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A new year highlights an old challenge – conspiracy theories

December 30, 2021

One of the most important events of 2021 occurred in its first week, as insurrectionists stormed the Capitol. In the wake of the January 6 insurrection, increased attention has been paid to conspiracy theories in society more generally, but also in the institutions that I have spent my career serving – churches. According to a recent study by Lifeway, 49% of Protestant pastors frequently hear their congregants repeating conspiracy theories. That number does not surprise me in the least. Although conspiracy theories have been associated with the alt-right, in my experience pastoring an unabashedly progressive church, the left has its conspiracy theories too. But that begs the question, in institutions that purport to be about the truth, and tout Jesus’ teaching, “the truth will set you free,” why are churches such hotbeds for conspiracy theories?

Recent reporting from NPR makes the case that ambivalence by church leaders in addressing conspiracy theories in their congregations is partially to blame. That is undoubtedly true, but in my experience, such an account leaves out the fundamental way that churches often support conspiratorial thinking in how they engage with Scripture. Too often, churches have served as gateways to conspiratorial thinking, becoming the first in a long line of conspiracies that believers might adopt in their lifetime.

Growing up in Southern Baptist circles in the 1990s, I was accustomed to hearing endless speculation about how Scripture predicted current events. The foundational assumption was that the Bible was not just an ancient text, but one that had predictive power if read correctly. There was what the Bible said, which was plainly apparent to those who read it, but there was a deeper layer of understanding that was available to the initiated who heard sermons on Sunday morning. The Bible’s assertion that of Christ’s return “about that day and hour no one knows,” has not stopped churches from claiming that they are living in the end times. That line of thinking continued to the present day with those who said that Donald Trump was a modern-day Cyrus with a biblical mandate and that the COVID-19 vaccine was the mark of the beast. The contention is that those who understand how to read Scripture by attending to its hidden meanings can gain some sort of secret knowledge.

According to a recent study by Lifeway, 49% of Protestant pastors frequently hear their congregants repeating conspiracy theories. In institutions that purport to be about the truth, and tout Jesus’ teaching, “the truth will set you free,” why are churches such hotbeds for conspiracy theories?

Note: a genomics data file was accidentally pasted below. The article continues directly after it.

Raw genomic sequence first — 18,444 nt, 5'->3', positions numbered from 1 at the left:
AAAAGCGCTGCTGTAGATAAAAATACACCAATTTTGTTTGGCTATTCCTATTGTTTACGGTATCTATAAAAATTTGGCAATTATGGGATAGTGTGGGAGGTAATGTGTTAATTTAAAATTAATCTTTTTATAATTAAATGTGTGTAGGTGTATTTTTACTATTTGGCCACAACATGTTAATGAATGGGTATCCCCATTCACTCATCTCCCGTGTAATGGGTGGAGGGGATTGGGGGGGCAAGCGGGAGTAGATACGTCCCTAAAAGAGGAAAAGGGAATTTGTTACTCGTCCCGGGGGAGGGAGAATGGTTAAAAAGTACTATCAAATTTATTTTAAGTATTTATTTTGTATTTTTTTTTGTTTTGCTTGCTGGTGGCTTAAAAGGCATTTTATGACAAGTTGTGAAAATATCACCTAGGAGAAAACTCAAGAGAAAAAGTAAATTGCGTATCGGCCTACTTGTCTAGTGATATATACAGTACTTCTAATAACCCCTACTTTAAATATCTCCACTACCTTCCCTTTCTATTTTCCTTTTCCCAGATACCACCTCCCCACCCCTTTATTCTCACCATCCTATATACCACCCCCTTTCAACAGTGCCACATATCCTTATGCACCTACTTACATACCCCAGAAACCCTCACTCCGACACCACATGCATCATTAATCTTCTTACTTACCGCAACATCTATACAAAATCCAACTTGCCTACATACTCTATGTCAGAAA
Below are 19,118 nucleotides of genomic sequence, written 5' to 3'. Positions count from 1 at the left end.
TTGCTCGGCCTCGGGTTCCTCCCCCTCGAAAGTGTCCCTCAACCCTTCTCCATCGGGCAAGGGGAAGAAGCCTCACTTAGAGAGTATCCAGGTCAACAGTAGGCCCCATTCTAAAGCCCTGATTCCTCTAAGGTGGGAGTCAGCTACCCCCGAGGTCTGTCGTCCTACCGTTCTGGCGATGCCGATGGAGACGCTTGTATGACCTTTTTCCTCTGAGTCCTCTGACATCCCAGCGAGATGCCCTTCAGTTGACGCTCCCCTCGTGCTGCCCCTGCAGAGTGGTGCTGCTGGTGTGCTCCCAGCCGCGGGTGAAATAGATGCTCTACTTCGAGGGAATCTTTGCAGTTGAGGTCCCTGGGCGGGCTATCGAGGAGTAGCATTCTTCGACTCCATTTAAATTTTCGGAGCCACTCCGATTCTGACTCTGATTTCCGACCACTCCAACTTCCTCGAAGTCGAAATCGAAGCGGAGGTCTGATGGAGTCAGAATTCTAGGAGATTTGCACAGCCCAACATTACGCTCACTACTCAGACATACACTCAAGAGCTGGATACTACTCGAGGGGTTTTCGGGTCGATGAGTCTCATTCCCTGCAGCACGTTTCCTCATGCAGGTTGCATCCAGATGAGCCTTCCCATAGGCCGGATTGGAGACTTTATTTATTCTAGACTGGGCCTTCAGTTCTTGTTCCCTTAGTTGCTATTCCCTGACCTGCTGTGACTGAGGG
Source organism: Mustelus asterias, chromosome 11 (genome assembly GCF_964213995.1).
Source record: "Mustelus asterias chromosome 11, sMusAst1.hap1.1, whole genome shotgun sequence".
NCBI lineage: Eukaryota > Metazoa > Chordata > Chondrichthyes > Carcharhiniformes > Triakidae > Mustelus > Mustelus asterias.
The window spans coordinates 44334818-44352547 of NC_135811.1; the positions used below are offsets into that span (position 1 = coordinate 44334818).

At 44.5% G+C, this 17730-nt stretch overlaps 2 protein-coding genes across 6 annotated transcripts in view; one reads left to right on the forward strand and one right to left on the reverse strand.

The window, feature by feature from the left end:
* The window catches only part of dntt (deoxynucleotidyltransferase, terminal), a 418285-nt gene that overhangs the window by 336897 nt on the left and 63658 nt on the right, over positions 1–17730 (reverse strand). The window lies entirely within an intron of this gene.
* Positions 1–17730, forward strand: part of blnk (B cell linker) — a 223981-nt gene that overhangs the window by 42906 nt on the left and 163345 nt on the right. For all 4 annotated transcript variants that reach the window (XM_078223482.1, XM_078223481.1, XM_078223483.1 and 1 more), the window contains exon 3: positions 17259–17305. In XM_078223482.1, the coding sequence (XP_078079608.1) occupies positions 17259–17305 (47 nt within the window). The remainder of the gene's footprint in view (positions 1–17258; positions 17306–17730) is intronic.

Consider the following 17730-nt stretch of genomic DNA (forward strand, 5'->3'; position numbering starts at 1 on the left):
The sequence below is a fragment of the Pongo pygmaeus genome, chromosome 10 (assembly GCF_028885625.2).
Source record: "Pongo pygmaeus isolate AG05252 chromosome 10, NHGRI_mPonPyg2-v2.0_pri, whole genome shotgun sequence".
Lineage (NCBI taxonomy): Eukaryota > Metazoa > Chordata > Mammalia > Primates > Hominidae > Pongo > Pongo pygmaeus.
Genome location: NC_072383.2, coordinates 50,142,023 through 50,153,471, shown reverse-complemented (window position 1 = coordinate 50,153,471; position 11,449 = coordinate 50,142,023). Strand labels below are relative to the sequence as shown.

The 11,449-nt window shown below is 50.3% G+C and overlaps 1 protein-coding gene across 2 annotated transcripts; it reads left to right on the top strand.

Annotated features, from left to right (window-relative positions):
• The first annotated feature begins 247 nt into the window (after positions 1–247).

Such secret knowledge has always been empowering, and the allure of it has been present in Christianity since its inception. Gnosticism, which is an umbrella term comprising many different beliefs, was united by its quest for gnosis or hidden knowledge. Elaine Pagels, a scholar of Gnosticism, points out its liberative elements, when she notes that Gnosticism “claimed to offer to every initiate direct access to God of which the priests and bishops themselves might be ignorant.”[i] Secret knowledge often undercuts hierarchy and can even be life-giving. That is certainly a part of my story. After being taught that there was only one correct way to read the Bible, realizing that there was a wide breadth of interpretations and contexts was like secret knowledge to me.

Those who purport to find secret knowledge experience themselves as being empowered, or to put it in terms that the faithful might be drawn to, they experience themselves as righteous. For the righteous, the calculus of how means justify ends changes so that nearly everything becomes permissible. We saw where this line of thinking leads clearly on January 6, when rioters mixed Christian slogans and symbols with an attempt to subvert our democracy, calling on Jesus’ name in prayer in the Senate chamber they came to occupy. By all accounts, they were normal people belonging to a slew of professions that were intoxicated by the hidden knowledge of Q. If your enemies are satanic pedophiles, then there are no limits to the actions the righteous might take to act against them.

For clergy like me, combating conspiracy theories means taking seriously the ways that churches can introduce someone to their first conspiracy theory through Scripture. If the Bible is full of hidden meanings and secret knowledge, then the world can be too. One of the ways that clergy can neutralize conspiracy theories is by emphasizing the breadth and depth of interpretations of Scripture and eschewing us vs. them, black and white thinking. If we approach Scripture as full of shades of gray, but ultimately intelligible, then the world becomes complex but intelligible as well. Such perspectives are what our democracy needs in this moment, and churches can provide an important perspective, but only if they engage in deep introspection about the ways that they have been complicit in leading believers to embrace conspiracy theories.

In a new year, it is tempting to turn the page and begin anew, but the challenge of conspiracy theories is just beginning to find its shape in congregations. As I turn the page to 2022, I am keeping my gaze firmly focused on January 6, 2021.

 Rev. Dr. Michael Woolf is senior minister, Lake Street Church of Evanston, Illinois. He holds a Doctor of Theology degree from Harvard Divinity School and is currently a postdoctoral fellow at Harvard University.

The views expressed are those of the author and not necessarily those of American Baptist Home Mission Societies.

[i] Pagels, Elaine. The Gnostic Gospels. New York: Random House, 2004, p. 27.

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